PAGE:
- Robert Frank comments on the connection between recognizing the luck and social support which lead to one's own success, and being willing to fund a state which will ensure opportunities for everybody:
I've seen even brief discussions of the link between success and luck temper the outrage many wealthy people feel about taxes. At an intuitive level, it's not puzzling that successful citizens like Schwarzman might view mandatory taxation as unjustified confiscation of what's rightfully theirs. But extensive public investment was an essential precondition for the economic prosperity of those very same tax protesters, and we can't have public investment without taxes.- Meanwhile, Dean Beeby writes about RESP grants as just one example of how programs labelled as helping people in need actually benefit higher-income families. But on the bright side, Bryan Mullan reports that a small investment by the Canada Revenue Agency in investigating tax evasion produced three times the expected return in public revenue.
Sensible views about taxes or any other subject do not reliably triumph over less sensible ones in the short run. But we should all take comfort in the fact that the long-run historical narrative bends toward truth. One reason is that when evidence for a particular view becomes compelling, the number of people who embrace it tends to snowball. Beliefs are contagious.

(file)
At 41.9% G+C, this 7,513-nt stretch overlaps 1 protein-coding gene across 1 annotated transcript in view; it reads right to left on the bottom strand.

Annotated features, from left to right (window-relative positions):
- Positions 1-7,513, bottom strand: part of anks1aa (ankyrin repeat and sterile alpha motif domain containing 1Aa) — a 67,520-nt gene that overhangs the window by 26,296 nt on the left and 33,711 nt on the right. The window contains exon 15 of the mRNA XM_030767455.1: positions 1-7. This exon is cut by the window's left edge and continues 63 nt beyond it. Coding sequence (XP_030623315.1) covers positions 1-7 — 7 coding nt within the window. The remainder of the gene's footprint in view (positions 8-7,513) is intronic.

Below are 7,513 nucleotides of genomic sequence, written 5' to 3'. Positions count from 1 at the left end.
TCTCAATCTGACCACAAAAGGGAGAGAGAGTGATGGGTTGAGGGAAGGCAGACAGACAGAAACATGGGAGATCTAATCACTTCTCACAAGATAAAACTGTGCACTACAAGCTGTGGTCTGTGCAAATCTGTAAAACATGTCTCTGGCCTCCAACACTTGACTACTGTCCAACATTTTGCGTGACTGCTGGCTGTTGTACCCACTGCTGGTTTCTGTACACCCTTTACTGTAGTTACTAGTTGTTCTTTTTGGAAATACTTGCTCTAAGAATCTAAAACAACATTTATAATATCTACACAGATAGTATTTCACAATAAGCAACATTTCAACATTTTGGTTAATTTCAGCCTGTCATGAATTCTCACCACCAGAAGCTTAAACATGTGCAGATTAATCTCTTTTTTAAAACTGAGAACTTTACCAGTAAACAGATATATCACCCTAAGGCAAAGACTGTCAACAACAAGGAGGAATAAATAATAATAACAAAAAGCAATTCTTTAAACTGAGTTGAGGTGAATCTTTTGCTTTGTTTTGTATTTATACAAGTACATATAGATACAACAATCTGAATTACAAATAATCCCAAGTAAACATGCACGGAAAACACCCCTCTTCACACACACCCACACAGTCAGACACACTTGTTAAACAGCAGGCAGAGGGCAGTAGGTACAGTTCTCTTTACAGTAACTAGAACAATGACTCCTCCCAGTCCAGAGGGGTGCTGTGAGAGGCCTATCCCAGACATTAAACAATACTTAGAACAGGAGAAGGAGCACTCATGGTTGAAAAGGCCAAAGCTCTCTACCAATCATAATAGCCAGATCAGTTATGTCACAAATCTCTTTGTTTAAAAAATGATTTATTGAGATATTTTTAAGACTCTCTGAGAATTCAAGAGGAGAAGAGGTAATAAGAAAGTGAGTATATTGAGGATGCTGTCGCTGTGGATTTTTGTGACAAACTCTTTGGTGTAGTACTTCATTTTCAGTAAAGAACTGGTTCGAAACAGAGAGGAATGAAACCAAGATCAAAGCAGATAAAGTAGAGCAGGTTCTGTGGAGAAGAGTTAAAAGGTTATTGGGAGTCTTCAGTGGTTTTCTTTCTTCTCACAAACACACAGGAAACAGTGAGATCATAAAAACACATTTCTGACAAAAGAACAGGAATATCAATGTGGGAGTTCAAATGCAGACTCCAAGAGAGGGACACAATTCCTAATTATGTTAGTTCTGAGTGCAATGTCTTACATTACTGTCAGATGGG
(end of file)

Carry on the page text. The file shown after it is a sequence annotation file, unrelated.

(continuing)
Public opinion shifts one conversation at a time. In my own recent conversations with highly successful people, I've seen opinions change on the spot. Many who seem never to have considered the possibility that their success stemmed from factors other than their own talent and effort are often surprisingly willing to rethink. In many instances, even brief reflection stimulates them to recall specific examples of good breaks they've enjoyed along the way.
So I hope you'll talk with your friends about their experiences with luck. In the process, you may persuade them to support a more ambitious program of public investment. But even if not, you'll almost surely hear some interesting stories.
- Karthik Ramanna and Allan Dreschel discuss the corporate war against accountability. And Chris Sagers points out that antitrust law represents a readily-available - but seldom-used - option to address the growth of unrestrained corporate power.
- David Dayen rightly asks what social purpose hedge funds serve - and suggests that it's time both to redirect public assets which currently prop them up, and to stop giving them special regulatory treatment.
- Finally, Andrew Jackson highlights the Parliamentary Budget Officer's attempts to wring information out of a Lib government whose first inclination was to be even more secretive than its predecessor - and finds that the information eventually produced shows stagnation or cuts in social investments. And CBC offers a reminder of the potential of open government.